Energy

Obama’s Global Warming Plan Cost Poor Americans $44 Billion, Raises Taxes By 166%

President Obama’s global warming plan would cost America’s poorest families billions annually, according to a report published Thursday by the Manhattan Institute.

The study estimates that Obama’s global warming plan would increase the costs of living for the poorest American families an additional $19 billion per year, equivalent to increasing their taxes by 166 percent. The tax increase would also raise taxes on other poor families by an extra $25 billion, equal to a 33 percent tax increase. Living costs for the richest households would only increase by 4 percent.

Obama wants to implement the Enviromental Protection Agency’s Clean Power Plan, which would effectively tax four-fifths of American carbon dioxide (CO2) emissions and be similar in scope to an economy-wide carbon tax. In addition, Obama has proposed a $10.25-per-barrel oil tax.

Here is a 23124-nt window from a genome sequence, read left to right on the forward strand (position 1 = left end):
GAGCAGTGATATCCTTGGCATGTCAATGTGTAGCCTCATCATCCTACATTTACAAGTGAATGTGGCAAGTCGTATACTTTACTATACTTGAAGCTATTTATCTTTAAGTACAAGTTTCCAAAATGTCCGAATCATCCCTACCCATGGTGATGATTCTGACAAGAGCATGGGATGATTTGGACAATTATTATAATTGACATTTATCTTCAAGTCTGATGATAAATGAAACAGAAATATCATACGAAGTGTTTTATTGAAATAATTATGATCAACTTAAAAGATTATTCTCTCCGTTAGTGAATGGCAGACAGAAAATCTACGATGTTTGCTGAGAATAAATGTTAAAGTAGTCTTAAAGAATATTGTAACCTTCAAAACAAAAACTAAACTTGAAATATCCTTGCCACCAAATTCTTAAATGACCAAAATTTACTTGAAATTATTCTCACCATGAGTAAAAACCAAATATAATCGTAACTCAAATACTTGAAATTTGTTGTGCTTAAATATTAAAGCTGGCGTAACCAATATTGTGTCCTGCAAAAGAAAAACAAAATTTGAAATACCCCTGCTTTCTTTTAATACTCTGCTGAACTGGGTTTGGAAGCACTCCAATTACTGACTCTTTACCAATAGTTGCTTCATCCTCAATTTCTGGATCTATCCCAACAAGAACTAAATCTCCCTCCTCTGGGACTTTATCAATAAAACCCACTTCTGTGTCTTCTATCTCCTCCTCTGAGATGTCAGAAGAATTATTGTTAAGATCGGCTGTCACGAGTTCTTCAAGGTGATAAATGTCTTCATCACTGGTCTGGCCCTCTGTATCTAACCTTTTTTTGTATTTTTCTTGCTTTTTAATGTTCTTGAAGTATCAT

Neither plan would have a large impact on global warming. Data modeling created by the EPA and run by the libertarian Cato Institute shows that the Clean Power Plan would only have adverted 0.019° Celsius of warming by the year 2100, an amount so small it couldn’t be detected.

“The greatest tragedy of the Democrats’ climate agenda is not how little it will accomplish but rather how costly it will be for those least able to afford it,” Oren Cass, a senior fellow at the Manhattan Institute who authored the study, told The Daily Caller News Foundation.

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The study determined that taxing CO2 emissions or gasoline inherently hurts the poor more than the rich because the lowest-income U.S. households spend roughly 35 percent of their annual income on energy, while the highest income households spent less than 3 percent of their income on energy.

Though the study is based on projections of future tax increases, the average American’s electric bill has gone up 10 percent since Obama took office in January, 2009, due to federal regulations.

The amount spent to meet global carbon dioxide emissions reduction goals could be as high as $16.5 trillion between now and 2030, when energy efficiency measures are included, according to projections from the  International Energy Agency. To put these numbers in perspective, the U.S. government is just over $19 trillion in debt and only produced $17.4 trillion in gross domestic product in 2014.

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